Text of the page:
Ypres 2014 and in postcard bought by Lt Pat Somerville in 1914
Ypres 2014 and in a postcard bought by Lt Pat Somerville in 1914

The following chilly and foggy morning I drove around the area to the north of the town. I stopped at the notorious Hell Fire Corner, for four years the most dangerous place on the Western Front.

Ypres: Hell-fire Corner, Menin Rd,  2014 - 1916
Ypres: Hell-fire Corner, Menin Rd – war graves are left, right, everywhere

I reflected on the fact that if this innocuous roundabout was once hell on earth, then if not nowadays exactly paradise, it is at least like everywhere else in Belgium and one hopes that the Kobanis and Homs of this world will be just as peaceful in the near future.

Hooge Museum memorabilia: German Christmas left and British right
I moved down the Menin Road to the Hooge Crater where there is yet another museum opposite the cemetery. In fact The First World War is something of a local industry.
Battlefield tours
Whilst I was there a large party of Belgian teenagers from Bruges was visiting.  There was even a British 25 pounder gun outside, a reminder that war passed this way again in 1940 and 1944. The museum offered bits of brass shells, 303 bullets and other ephemera for sale. Outside in the yard shells and other detritus were piled up, the iron harvest will no doubt continue for millennia.

Hooge_Crater Museum_Ypres.Patrick_Nicholas-9572-Edit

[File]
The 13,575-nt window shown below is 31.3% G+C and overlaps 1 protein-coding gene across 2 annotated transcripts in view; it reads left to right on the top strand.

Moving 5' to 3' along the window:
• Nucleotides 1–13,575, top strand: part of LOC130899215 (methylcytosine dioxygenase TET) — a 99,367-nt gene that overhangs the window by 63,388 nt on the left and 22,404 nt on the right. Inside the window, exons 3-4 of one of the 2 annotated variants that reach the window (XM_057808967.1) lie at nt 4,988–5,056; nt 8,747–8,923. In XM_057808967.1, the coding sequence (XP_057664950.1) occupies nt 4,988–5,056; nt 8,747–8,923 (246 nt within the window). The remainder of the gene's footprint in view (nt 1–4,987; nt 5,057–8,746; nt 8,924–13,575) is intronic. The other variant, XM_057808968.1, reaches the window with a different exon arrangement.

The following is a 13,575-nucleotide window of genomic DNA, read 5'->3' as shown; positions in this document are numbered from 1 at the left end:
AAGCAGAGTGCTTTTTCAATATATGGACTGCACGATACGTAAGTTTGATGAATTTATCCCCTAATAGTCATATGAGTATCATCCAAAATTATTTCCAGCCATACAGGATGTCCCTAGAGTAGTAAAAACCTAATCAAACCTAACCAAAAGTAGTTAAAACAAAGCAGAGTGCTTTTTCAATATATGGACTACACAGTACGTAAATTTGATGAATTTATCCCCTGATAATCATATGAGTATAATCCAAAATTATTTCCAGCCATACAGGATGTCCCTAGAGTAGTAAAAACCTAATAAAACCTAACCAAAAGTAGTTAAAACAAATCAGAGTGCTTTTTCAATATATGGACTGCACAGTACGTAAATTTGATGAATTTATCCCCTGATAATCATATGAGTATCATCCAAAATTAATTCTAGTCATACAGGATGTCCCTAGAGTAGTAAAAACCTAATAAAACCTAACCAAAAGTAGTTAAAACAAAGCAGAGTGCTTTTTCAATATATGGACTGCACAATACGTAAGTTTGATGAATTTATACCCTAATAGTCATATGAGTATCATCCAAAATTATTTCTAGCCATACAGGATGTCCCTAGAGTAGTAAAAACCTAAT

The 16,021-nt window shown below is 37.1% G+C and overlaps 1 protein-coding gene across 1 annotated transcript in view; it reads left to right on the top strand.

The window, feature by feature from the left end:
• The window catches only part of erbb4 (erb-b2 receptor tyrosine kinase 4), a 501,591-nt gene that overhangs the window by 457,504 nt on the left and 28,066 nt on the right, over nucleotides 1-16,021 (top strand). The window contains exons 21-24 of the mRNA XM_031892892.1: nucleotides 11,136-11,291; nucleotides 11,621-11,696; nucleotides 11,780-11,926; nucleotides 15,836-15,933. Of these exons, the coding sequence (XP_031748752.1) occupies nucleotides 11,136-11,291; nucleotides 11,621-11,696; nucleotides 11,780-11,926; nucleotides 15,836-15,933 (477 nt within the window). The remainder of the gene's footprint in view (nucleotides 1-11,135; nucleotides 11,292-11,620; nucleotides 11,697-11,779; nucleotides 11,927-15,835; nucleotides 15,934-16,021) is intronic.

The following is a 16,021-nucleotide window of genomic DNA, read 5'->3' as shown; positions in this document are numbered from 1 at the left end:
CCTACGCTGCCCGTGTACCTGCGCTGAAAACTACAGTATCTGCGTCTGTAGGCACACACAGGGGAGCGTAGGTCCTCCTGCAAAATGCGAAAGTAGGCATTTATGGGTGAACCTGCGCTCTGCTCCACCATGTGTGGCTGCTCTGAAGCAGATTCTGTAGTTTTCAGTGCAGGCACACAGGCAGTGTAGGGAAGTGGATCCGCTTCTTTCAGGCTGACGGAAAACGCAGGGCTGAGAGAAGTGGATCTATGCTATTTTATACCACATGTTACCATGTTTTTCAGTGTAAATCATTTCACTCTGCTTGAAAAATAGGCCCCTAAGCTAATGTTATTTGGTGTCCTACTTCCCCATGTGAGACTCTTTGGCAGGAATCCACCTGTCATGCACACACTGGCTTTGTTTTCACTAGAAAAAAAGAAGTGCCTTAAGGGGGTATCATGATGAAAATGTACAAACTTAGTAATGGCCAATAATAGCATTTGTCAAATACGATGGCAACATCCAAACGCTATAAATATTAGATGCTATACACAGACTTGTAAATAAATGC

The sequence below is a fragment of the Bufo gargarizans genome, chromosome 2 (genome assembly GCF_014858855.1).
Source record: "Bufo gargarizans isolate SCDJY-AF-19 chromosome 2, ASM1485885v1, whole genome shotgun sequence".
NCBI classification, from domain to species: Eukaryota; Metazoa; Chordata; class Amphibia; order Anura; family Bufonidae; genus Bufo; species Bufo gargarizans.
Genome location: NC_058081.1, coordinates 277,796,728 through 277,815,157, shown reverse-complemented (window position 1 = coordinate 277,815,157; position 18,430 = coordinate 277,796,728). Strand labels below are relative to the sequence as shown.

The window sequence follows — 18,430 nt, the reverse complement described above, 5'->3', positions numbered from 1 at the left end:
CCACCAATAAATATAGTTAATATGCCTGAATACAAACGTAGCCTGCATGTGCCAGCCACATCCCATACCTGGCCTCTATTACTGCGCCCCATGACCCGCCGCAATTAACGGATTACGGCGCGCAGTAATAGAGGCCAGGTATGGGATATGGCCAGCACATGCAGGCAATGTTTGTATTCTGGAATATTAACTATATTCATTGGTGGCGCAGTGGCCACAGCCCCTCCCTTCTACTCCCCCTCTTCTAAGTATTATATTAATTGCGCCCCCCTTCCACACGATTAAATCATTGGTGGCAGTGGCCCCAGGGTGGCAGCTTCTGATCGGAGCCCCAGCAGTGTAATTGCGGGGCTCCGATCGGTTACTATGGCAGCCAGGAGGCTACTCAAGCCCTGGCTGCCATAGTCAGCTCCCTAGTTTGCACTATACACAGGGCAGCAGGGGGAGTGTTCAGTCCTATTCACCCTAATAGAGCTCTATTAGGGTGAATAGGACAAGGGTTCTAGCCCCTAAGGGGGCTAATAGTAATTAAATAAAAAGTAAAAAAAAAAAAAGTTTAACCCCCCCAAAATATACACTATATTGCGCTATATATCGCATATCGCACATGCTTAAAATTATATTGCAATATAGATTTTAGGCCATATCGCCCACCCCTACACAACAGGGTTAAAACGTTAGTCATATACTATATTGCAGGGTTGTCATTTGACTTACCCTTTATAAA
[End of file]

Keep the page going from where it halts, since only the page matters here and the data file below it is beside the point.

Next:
Iron harvest outside Hooge Crater Museum, Ypres
 The harvest is not just iron, a third of the dead have no known grave, the area round Ypres is a huge cemetery and owing to the nature of the ground bodies will be recovered from the clay for generations to come.

Hooge Crater Museum, photo of skeleton of unknown Welsh Fusilier
In the nearby cemetery men from The Commonwealth War Graves were working under umbrellas with what looked like dentists’ equipment to clean up the names etched on the tombstones.

Commonwealth War grave workers restore gravestones at Hooge Crater
The 2nd Warwicks were deployed on the right of Zonnebeke at a crossroads north of Polygon Wood which I did my best to identify. However, given that this area was fought over continually for four years and a further two major battles took place in and around Zonnebeke, I could only guess at the site. Lt Pat Somerville, a wounded Lt Collins and their men were all captured after the German force came up behind them from a sunken road the night of 21 October 1914.

Hooge museum
Crossroads S.E. of Zonnebeke. Polygon wood on skyline. Could this be the place?

An overwhelming feeling of sadness at the suffering that seems to be soaked into the landscape made me move on to Bruges in the mid afternoon. It was all I could do stop for a visit at the Tyne Cot Cemetery, such was my feeling of gloom. In all there are approximately 850,000 dead in this area from both sides.

Tyne Cot looking N towards Passchendaele village

I wondered how the locals could bear to live in such a dismal place, but then I saw the gnome in a garden beside the cemetery and felt that the human spirit was truly indomitable.

Garden Gnome at house neighbouring Tyne Cot Cemetery
Next stop Krefeld to find the PoW camp.